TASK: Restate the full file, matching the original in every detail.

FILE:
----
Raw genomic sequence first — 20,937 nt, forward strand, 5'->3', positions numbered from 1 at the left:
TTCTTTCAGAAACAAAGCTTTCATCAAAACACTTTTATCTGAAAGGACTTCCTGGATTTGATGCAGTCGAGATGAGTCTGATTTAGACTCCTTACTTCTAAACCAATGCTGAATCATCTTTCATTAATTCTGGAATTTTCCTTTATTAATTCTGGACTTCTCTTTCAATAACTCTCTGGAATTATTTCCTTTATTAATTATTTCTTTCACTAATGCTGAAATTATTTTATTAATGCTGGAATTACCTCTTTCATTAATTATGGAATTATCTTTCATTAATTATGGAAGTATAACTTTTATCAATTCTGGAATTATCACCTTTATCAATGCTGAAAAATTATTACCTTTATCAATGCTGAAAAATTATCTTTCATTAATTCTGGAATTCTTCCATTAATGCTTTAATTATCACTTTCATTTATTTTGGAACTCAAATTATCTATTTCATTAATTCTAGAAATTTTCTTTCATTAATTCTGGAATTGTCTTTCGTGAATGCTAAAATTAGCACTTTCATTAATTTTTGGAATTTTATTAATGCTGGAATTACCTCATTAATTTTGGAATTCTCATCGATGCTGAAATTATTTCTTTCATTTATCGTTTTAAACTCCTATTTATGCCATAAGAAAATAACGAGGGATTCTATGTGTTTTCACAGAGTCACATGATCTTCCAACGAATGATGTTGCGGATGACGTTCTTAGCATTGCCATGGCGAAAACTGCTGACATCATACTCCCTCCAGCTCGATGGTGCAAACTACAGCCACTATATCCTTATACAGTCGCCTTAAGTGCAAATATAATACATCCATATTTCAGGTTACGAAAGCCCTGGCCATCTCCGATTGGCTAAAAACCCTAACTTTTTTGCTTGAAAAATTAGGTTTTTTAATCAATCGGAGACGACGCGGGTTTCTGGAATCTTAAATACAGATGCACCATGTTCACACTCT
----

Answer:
Raw genomic sequence first — 20,937 nt, forward strand, 5'->3', positions numbered from 1 at the left:
TTCTTTCAGAAACAAAGCTTTCATCAAAACACTTTTATCTGAAAGGACTTCCTGGATTTGATGCAGTCGAGATGAGTCTGATTTAGACTCCTTACTTCTAAACCAATGCTGAATCATCTTTCATTAATTCTGGAATTTTCCTTTATTAATTCTGGACTTCTCTTTCAATAACTCTCTGGAATTATTTCCTTTATTAATTATTTCTTTCACTAATGCTGAAATTATTTTATTAATGCTGGAATTACCTCTTTCATTAATTATGGAATTATCTTTCATTAATTATGGAAGTATAACTTTTATCAATTCTGGAATTATCACCTTTATCAATGCTGAAAAATTATTACCTTTATCAATGCTGAAAAATTATCTTTCATTAATTCTGGAATTCTTCCATTAATGCTTTAATTATCACTTTCATTTATTTTGGAACTCAAATTATCTATTTCATTAATTCTAGAAATTTTCTTTCATTAATTCTGGAATTGTCTTTCGTGAATGCTAAAATTAGCACTTTCATTAATTTTTGGAATTTTATTAATGCTGGAATTACCTCATTAATTTTGGAATTCTCATCGATGCTGAAATTATTTCTTTCATTTATCGTTTTAAACTCCTATTTATGCCATAAGAAAATAACGAGGGATTCTATGTGTTTTCACAGAGTCACATGATCTTCCAACGAATGATGTTGCGGATGACGTTCTTAGCATTGCCATGGCGAAAACTGCTGACATCATACTCCCTCCAGCTCGATGGTGCAAACTACAGCCACTATATCCTTATACAGTCGCCTTAAGTGCAAATATAATACATCCATATTTCAGGTTACGAAAGCCCTGGCCATCTCCGATTGGCTAAAAACCCTAACTTTTTTGCTTGAAAAATTAGGTTTTTTAATCAATCGGAGACGACGCGGGTTTCTGGAATCTTAAATACAGATGCACCATGTTCACACTCT